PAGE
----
Jennifer and I talked every day by video, as we had when I was in Ghana, which added to the sense of dislocation, but in all it is good to be home, and West Africa now seems far away.  I am continuing to work with a number of my clients there, helping them think through how to get through the next 3 months and plan for better times beyond that. It is going to be tough:  the local economy had not been doing well prior to all this and, with about 2/3s of business activity being informal, executed face to face using cash, the lock downs there are going to crush business activity.  As well, West African countries like Ghana and Nigeria have healthcare systems that are weak and already overburdened – there is no excess capacity for the flood of sick people the virus will generate.  Sadly, I think a couple of my clients likely will not make it and are already getting pummeled.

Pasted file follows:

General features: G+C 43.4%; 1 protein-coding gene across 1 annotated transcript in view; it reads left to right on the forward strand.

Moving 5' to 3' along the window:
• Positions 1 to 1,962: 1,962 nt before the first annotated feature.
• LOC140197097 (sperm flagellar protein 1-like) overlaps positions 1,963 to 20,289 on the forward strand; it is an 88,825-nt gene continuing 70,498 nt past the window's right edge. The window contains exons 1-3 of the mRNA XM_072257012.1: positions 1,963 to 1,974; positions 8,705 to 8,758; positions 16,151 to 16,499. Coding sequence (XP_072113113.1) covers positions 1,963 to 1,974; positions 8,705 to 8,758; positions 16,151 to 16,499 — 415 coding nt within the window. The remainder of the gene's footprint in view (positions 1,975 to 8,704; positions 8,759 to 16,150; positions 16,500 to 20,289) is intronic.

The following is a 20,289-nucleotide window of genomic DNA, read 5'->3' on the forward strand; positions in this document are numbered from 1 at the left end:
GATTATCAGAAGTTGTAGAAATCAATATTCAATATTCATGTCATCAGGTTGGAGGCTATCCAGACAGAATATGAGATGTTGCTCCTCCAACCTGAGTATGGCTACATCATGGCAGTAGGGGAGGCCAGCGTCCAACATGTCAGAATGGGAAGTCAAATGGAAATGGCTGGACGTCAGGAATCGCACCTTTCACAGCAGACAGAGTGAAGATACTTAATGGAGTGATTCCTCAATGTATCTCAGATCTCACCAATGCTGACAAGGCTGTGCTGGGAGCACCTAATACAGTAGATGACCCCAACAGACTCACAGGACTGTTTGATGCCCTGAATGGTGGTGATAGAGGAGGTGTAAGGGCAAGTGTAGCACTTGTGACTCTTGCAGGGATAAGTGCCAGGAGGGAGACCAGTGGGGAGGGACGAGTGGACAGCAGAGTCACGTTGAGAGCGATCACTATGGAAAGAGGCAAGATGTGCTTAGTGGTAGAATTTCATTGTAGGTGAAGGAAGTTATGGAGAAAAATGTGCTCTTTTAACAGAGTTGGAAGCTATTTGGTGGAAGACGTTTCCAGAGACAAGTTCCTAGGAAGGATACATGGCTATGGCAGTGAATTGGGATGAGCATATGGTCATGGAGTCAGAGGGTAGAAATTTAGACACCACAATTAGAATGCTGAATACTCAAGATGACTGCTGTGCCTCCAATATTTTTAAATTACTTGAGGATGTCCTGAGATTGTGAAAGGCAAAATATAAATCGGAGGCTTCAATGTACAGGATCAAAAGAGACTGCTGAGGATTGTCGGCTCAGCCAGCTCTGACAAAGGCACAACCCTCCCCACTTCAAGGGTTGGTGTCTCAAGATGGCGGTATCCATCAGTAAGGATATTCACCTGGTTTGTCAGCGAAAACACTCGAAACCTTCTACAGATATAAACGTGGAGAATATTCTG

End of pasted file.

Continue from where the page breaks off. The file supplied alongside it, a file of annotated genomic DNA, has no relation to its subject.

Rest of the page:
Jennifer has been back a week and we have resumed our habit of sitting by the dining room window while having our morning coffee and watching the comings and goings on the street where we live.  The 80+ year old spry Asian lady – dubbed “Ming” by Jennifer – on her morning walk, slow and steady and absolutely predictable; you could set your watch by her passage. Dog walkers towing or being towed by their charges, runners puffing their way down the street.  Dogs and their owners look increasingly like one another: the tiny octogenarian retiree from down the street looks as wisp-like and as skittish as her tiny poodle, the strapping young man with tattoos, basketball shorts and a closely shaved head like his no nonsense pit bull.

A few houses up across the intersection an old Filipino lady sweeps her steps with a handheld reed brush like that she used back in Manila.  The guy who parks across the street every day and sits in his car, engine running, calmly rolling and smoking joints, waiting for his girlfriend who lives down the street.